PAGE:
Then, I placed the pennies in each jar overnight. After that, I took out the penny and replaced it with the nail in each jar and observed what happened over three days. The nail in the solution with a pH of 1 was completely dissolved. The nail in the solution with a pH of 2 was partially dissolved. Do not use vague terms like "most" or "some. State what your science fair project or invention contributes to the area you worked in.
Did you meet your objectives? For an engineering project state whether you met your design criteria. Things to Avoid Avoid jargon or any technical terms that most readers won't understand.
Avoid abbreviations or acronyms that are not commonly understood unless you describe what they mean. Abstracts do not have a bibliography or citations. Abstracts do not contain tables or graphs. For most science fairs, the abstract must focus on the previous 12 months' research or less , and give only minimal reference to any earlier work.
To each sample, I added Daphnia magna and then recorded the number of organisms alive after 24 and 48 hours. Great care was taken to properly maintain the Daphnia magna culture for the experiments. Informational Abstracts An informational abstract is a type of abstract used to communicate an experiment or lab report. An informational abstract is like a mini-paper. Its length ranges from a paragraph to pages, depending on the scope of the report.
Summarize all aspects of the report, including purpose, method, results, conclusions, and recommendations. There are no graphs, charts, tables, or images in an abstract. Similarly, an abstract does not include a bibliography or references. Highlight important discoveries or anomalies. It's okay if the experiment did not go as planned and necessary to state the outcome in the abstract.
Here is a good format to follow, in order, when writing an informational abstract. Each section is a sentence or two long: Motivation or Purpose: State why the subject is important or why anyone should care about the experiment and its results. Visitors to the science fair can also read the abstract for a quick overview of the project. Many science competitions limit the abstract to words. Because the abstract serves as the summary of your project, choose content carefully so you can highlight the key information.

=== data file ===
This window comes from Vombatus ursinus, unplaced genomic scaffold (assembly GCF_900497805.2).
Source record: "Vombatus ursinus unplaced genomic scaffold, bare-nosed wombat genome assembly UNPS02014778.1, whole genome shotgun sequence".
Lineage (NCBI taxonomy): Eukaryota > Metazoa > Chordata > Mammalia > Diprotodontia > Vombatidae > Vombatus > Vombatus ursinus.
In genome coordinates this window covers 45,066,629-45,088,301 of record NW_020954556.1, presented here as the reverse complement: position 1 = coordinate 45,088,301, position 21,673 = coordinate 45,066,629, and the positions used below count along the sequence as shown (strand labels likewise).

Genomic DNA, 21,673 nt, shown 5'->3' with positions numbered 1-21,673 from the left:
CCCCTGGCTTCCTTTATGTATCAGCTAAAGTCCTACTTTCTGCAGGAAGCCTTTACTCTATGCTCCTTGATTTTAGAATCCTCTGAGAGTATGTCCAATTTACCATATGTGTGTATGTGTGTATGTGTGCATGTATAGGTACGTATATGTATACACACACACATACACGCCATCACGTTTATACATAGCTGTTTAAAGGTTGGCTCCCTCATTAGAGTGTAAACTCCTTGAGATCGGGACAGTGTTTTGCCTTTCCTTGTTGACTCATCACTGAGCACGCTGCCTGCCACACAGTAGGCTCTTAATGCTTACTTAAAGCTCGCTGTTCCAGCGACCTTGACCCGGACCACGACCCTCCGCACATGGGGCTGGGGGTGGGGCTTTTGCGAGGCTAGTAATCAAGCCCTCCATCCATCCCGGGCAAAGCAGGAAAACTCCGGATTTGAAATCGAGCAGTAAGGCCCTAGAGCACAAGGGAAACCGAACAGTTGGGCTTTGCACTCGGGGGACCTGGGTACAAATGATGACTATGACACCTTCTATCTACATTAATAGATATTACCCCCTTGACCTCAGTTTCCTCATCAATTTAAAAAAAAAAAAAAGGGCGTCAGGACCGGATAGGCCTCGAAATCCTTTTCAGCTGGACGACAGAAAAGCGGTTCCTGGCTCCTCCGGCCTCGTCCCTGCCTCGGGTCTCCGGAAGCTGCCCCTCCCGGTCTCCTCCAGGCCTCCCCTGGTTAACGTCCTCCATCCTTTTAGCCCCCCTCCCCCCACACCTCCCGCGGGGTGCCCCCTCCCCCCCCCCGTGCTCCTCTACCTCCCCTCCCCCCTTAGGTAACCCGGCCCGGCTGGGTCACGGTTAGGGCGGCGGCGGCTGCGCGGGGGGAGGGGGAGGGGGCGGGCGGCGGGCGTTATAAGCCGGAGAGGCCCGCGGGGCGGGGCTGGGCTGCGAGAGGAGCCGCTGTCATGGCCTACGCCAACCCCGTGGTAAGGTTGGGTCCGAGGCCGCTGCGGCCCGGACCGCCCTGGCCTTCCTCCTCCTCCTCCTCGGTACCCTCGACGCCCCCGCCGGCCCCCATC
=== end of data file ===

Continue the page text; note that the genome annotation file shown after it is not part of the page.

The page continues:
Abstract Parts Most science project abstracts include five basic sections: an introductory statement, problem statement, procedures, results and a concluding statement. The introduction gives you the chance to hook readers by explaining the purpose of the project and why it is helpful or meaningful.
Highlight important discoveries or anomalies. This very low concentration confirms how only a little bit of oil can cause serious damage to the environment. In a WET test, aquatic animals are exposed to an effluent to determine if the effluent harms the animals. What was your hypothesis? Your board is all ready to go.
Your board is all ready to go. Sample of an Abstract for a Science Project The objective of this science project is to study the correlation between muscle development and the amount of stress exerted on to the muscles during exercise. After that, I took out the penny and replaced it with the nail in each jar and observed what happened over three days. Your results section shows how your experiment turned out, using specific numbers or outcomes.
A Sample Abstract Here is an abstract from our daughter's project to give you an idea of what it can look like: I was fascinated by an experiment we recently did on using an acid to plate copper on a nail. However, the downside to not knowing how to write an abstract for a science project is that if the abstract is poorly worded or organized, the reader will not be compelled to read on and will simply toss the report in the trash can. Remember that you have to divide the total allowed word count of words among 5 elements so that comes down to 50 words for each part. Your science fair project abstract lets people quickly determine if they want to read the entire report. There are no graphs, charts, tables, or images in an abstract.
What did you learn from your project?